As you figured out correctly, C++ is not a good language for a beginner. I'd suggest starting with C first. C++ is a superset of C and has many implementations and exceptions that just confuse you (you need some experience to know when to apply what and how). Also having a solid understanding of C is a very rewarding skill that many programmers nowadays lack.
I started with C++ when I was 13 (only language I knew before that was BASIC), though, I agree with Bjarne's comment in why not to learn C first in his new edition of Programming Principles and Practices Using C++, but I've also seen it paraphrased and restated by tons of other programmers across the internet.
"C first": This approach to learning C++ is wasteful of students' time and leads to poor programming practices by forcing students to approach problems with fewer facilities, techniques, and libraries than necessary. C++ provides stronger type checking than C, a standard library with better support for novices, and exceptions for handling errors.
The three important things I've learned in all my time doing that is this:
1) Learn the language you want, not a language someone recommends (because usually learning a new language gives you new obstacles to work around and some understanding, but will leave you likely stuck figuring out the original obstacle when you go back to the original language).
2) Only learn other languages if they will benefit your current project (or you are learning it because you enjoy learning them and are fascinated by them, which is why I listened to all the bad advice of learning other languages to solve my problem that ultimately showed up in every language because I loved the languages).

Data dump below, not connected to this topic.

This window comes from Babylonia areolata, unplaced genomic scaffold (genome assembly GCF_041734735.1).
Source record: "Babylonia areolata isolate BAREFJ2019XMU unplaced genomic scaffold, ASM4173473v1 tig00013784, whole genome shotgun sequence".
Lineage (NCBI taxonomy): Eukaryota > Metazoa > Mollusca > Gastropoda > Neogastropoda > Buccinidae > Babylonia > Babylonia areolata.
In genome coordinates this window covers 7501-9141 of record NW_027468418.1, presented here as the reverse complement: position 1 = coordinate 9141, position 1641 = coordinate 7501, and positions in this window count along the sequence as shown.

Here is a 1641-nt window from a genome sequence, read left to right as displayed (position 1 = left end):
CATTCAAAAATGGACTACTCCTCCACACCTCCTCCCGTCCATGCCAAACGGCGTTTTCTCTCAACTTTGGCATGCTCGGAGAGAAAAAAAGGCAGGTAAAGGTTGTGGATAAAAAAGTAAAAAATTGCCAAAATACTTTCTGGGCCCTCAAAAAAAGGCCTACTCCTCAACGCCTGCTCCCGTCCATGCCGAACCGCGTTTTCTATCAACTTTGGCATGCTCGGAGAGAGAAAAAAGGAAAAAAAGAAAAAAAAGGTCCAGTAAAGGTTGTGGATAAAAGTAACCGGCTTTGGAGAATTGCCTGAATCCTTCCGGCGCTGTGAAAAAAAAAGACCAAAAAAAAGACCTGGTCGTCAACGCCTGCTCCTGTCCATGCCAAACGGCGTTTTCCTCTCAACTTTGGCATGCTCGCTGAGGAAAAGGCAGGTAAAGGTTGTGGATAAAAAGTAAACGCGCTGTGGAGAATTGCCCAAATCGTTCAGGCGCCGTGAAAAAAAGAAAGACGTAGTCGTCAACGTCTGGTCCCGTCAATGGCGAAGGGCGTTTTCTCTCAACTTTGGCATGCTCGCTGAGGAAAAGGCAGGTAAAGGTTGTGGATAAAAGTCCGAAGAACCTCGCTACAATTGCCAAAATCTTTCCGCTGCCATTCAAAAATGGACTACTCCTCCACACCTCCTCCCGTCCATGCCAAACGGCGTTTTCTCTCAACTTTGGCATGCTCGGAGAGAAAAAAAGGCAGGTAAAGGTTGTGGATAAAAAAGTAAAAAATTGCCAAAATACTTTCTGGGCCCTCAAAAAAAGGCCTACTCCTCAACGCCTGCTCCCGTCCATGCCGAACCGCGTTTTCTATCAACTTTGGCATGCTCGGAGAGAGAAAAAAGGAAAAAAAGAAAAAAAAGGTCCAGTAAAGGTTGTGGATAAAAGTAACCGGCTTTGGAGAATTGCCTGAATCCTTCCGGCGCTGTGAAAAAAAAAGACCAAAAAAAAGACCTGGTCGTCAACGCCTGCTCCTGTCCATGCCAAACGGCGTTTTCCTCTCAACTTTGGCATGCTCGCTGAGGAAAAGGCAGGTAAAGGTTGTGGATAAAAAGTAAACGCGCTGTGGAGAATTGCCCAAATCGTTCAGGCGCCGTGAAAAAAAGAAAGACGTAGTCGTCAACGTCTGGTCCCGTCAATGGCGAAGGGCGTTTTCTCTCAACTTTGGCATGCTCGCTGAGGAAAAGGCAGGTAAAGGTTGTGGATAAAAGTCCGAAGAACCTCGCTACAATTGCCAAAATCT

3) Self motivation, programming requires you to self motivate a lot in order to start, keeping going, and finish anything you do.
One last thing I want to point out (just in case you are suffering from it), a huge misconception people seem to have is that books and tutorials about a certain language will teach them to program (they won't and don't). Those books and tutorials only focus on the language and offer example programs to show the feature it is trying to explain, but not programming itself. I would say to get Programming Principles and Practices Using C++ Second Edition by Bjarne Stroustrup to learn programming (as it covers C++11 and C++14) and then when you are done with it consider getting his The C++ Programming Language Fourth Edition as a reference book. You can certainly use another C++11 compliant beginner book if you like. You can learn any language you like, but as I stated above, if you want to learn C++ then learn C++, but do it properly and wisely as there are tons of bad books out there claiming to teach C++.
I also don't 100% agree with learning SFML/SDL/Allegro on top of learning C++. C++ has enough of its own API that said books have you learn and you don't need the stress of learning both the C++ APIs while learning another libraries API on top of it. Although, like I stated before, do what you want and not what someone recommends because those recommendations are usually based off their experiences (as is all the above advice). In the end, decide what you want and do it, simple as that.
Edited by BHXSpecter, 23 June 2014 - 03:56 PM.